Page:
Mr. Gladstone, on February 12th, addressed a letter to Lord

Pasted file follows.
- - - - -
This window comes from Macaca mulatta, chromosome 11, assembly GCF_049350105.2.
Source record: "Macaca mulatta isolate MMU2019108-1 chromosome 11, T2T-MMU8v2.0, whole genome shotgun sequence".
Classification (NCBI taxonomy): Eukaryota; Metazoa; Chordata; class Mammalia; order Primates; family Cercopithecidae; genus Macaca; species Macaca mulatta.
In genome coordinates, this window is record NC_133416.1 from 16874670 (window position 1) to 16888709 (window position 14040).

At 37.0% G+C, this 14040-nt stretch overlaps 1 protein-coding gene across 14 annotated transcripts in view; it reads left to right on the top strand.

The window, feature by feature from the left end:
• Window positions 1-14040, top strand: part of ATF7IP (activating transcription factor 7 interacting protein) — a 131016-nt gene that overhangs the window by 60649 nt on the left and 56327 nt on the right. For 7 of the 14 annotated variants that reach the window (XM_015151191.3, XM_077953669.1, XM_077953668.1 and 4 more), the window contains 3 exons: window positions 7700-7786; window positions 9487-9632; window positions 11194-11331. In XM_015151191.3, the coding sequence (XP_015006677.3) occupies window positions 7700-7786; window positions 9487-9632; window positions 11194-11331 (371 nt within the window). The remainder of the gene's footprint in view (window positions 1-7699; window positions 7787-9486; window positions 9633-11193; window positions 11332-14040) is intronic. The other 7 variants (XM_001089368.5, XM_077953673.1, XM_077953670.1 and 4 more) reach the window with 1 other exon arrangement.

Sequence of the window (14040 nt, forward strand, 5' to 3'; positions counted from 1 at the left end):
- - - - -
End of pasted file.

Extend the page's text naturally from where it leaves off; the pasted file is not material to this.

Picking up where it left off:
de Vesci, obviously intended for publication, in which he stated that while out of office he had deemed it best to do nothing which might seem to be done in competition with the Govern- ment, but that now he invited free communication of views on Ireland from all classes of the Irish people, as well the majority as the minority. He would not be able to receive deputations, but would " highly value all indications, especially if they go to the heart of the questions before us." Mr. Glad- stone enclosed in his letter extracts from his address to the electors of Midlothian, showing that he considered there were three great Irish questions,—social order, the settlement of the land difficulty, and "a widely spread desire for local self- government, extending beyond what is felt in Great Britain, as to local affairs, but necessarily subject in all respects to the law of Imperial unity." As Mr. Gladstone cannot want reams of additional correspondence, the object of this letter must be partly to suggest that the Government still require time to collect information, and partly to indicate that the Premier still adheres to his view of the order of Irish questions. Neverthe- less, he has declined to propose to renew the Crimes Act, which should stand first.